Research aims to preserve the future of Ningaloo Reef corals
Researchers at The University of Western Australia are a step closer to discovering more about the health of our oceans after analyzing how coral in Ningaloo Reef formed.
Dr. Aleksey Sadekov, a research fellow from UWA's Oceans Graduate School and Master's student Taylor Simpkins, received special permission to explore the World Heritage-listed reef.
They studied how coral skeletons formed over hundreds of years to better predict how coral reefs will adapt to future changes in our ocean environment and the rapidly changing global climate.
"The oceans are changing, so we want to better understand how complex ecosystems like coral reefs are actually responding to these changes," Dr. Sadekov said.
According to Taylor, corals are living creatures that play an important role in maintaining our reef structure that provides a home to more than a quarter of all marine biodiversity.
"It's estimated that more than 500 million people depend on coral reefs globally and we want to make sure the reefs of our future are safe," she said.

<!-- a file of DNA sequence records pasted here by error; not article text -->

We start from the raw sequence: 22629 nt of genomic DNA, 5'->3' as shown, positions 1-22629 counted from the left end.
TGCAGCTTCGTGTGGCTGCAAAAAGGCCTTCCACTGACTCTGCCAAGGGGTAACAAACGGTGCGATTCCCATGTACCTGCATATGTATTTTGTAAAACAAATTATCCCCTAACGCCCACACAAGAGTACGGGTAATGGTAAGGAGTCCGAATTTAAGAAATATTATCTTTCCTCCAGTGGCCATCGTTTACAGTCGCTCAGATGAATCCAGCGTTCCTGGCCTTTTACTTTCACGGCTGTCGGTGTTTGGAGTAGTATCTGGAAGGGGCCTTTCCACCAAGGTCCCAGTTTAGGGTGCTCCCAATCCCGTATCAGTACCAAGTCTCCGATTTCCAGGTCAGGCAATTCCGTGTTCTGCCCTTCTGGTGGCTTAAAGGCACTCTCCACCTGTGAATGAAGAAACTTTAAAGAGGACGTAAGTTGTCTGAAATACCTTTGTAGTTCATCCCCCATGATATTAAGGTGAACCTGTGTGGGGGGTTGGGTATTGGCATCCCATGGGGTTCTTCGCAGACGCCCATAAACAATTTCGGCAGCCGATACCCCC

During the trip, the researchers were careful to ensure their activities didn't harm the reef.
"The last thing we wanted to do is harm the corals, so we prevented damage by putting a special plug into the coral skeleton," Taylor said. "This allowed the coral to grow and continue to survive just like they did before we were there."
Dr. Sadekov said the corals tended to recover in a few months. "We often try to study the same corals, and struggle to find where we have sampled before," he said.
More than 12 samples were collected from Ningaloo Reef, which will be cultured at UWA's Watermans Bay facility and analyzed using laser ablation and mass spectrometry.
"Just like trees, corals have growth layers," Taylor said. "We are looking for more detail in those layers, so we can better understand how they will cope as we face climate change.
"It's an absolute dream to be able to apply my learning from the classroom in the field."
Dr. Sadekov said while fieldwork was great, the main aim was to build knowledge of changes in coral reefs and influence change in policy that preserves the unique ecosystem.
Provided by University of Western Australia